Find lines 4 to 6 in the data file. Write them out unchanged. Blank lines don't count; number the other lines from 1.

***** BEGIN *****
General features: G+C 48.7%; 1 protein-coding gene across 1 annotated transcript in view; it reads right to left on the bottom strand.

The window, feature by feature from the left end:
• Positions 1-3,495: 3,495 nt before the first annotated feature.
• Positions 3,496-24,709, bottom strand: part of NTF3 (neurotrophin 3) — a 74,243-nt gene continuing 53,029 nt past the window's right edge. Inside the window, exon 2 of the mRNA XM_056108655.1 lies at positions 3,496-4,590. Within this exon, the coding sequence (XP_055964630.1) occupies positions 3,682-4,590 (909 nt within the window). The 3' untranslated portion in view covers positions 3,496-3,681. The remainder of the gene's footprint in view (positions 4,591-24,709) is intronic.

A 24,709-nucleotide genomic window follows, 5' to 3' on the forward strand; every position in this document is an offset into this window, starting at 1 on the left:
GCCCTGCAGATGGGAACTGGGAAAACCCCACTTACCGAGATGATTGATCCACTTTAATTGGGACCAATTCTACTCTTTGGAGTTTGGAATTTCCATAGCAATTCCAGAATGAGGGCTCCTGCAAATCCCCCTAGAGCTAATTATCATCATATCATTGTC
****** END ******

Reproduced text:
• Positions 3,496-24,709, bottom strand: part of NTF3 (neurotrophin 3) — a 74,243-nt gene continuing 53,029 nt past the window's right edge. Inside the window, exon 2 of the mRNA XM_056108655.1 lies at positions 3,496-4,590. Within this exon, the coding sequence (XP_055964630.1) occupies positions 3,682-4,590 (909 nt within the window). The 3' untranslated portion in view covers positions 3,496-3,681. The remainder of the gene's footprint in view (positions 4,591-24,709) is intronic.

A 24,709-nucleotide genomic window follows, 5' to 3' on the forward strand; every position in this document is an offset into this window, starting at 1 on the left:
GCCCTGCAGATGGGAACTGGGAAAACCCCACTTACCGAGATGATTGATCCACTTTAATTGGGACCAATTCTACTCTTTGGAGTTTGGAATTTCCATAGCAATTCCAGAATGAGGGCTCCTGCAAATCCCCCTAGAGCTAATTATCATCATATCATTGTC